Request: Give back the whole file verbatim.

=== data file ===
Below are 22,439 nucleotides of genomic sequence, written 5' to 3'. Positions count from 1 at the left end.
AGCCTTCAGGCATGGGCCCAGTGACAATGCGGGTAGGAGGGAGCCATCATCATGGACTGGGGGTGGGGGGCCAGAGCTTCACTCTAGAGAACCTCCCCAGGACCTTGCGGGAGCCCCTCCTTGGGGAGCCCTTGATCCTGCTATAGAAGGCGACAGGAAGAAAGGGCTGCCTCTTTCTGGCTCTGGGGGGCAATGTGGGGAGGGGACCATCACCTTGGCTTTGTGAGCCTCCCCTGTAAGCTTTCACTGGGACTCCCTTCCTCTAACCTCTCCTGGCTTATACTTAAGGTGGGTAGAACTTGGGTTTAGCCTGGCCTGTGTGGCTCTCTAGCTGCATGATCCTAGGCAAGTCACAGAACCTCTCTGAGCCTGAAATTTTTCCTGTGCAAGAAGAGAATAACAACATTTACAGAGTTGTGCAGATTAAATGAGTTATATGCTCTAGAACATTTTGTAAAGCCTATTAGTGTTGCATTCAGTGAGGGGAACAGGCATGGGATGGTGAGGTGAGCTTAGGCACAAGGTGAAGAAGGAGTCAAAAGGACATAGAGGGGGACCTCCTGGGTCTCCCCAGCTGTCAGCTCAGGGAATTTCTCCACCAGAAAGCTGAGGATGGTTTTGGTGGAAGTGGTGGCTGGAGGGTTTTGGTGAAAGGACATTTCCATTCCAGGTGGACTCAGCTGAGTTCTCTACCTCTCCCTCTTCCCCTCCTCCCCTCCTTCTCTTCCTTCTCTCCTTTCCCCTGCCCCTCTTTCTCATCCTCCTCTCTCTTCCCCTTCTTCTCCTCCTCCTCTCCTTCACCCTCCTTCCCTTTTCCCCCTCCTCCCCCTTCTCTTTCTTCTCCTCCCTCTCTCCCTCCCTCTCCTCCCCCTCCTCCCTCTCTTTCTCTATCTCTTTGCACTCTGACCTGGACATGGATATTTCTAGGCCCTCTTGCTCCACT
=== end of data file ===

Below are 22,439 nucleotides of genomic sequence, written 5' to 3'. Positions count from 1 at the left end.
AGCCTTCAGGCATGGGCCCAGTGACAATGCGGGTAGGAGGGAGCCATCATCATGGACTGGGGGTGGGGGGCCAGAGCTTCACTCTAGAGAACCTCCCCAGGACCTTGCGGGAGCCCCTCCTTGGGGAGCCCTTGATCCTGCTATAGAAGGCGACAGGAAGAAAGGGCTGCCTCTTTCTGGCTCTGGGGGGCAATGTGGGGAGGGGACCATCACCTTGGCTTTGTGAGCCTCCCCTGTAAGCTTTCACTGGGACTCCCTTCCTCTAACCTCTCCTGGCTTATACTTAAGGTGGGTAGAACTTGGGTTTAGCCTGGCCTGTGTGGCTCTCTAGCTGCATGATCCTAGGCAAGTCACAGAACCTCTCTGAGCCTGAAATTTTTCCTGTGCAAGAAGAGAATAACAACATTTACAGAGTTGTGCAGATTAAATGAGTTATATGCTCTAGAACATTTTGTAAAGCCTATTAGTGTTGCATTCAGTGAGGGGAACAGGCATGGGATGGTGAGGTGAGCTTAGGCACAAGGTGAAGAAGGAGTCAAAAGGACATAGAGGGGGACCTCCTGGGTCTCCCCAGCTGTCAGCTCAGGGAATTTCTCCACCAGAAAGCTGAGGATGGTTTTGGTGGAAGTGGTGGCTGGAGGGTTTTGGTGAAAGGACATTTCCATTCCAGGTGGACTCAGCTGAGTTCTCTACCTCTCCCTCTTCCCCTCCTCCCCTCCTTCTCTTCCTTCTCTCCTTTCCCCTGCCCCTCTTTCTCATCCTCCTCTCTCTTCCCCTTCTTCTCCTCCTCCTCTCCTTCACCCTCCTTCCCTTTTCCCCCTCCTCCCCCTTCTCTTTCTTCTCCTCCCTCTCTCCCTCCCTCTCCTCCCCCTCCTCCCTCTCTTTCTCTATCTCTTTGCACTCTGACCTGGACATGGATATTTCTAGGCCCTCTTGCTCCACT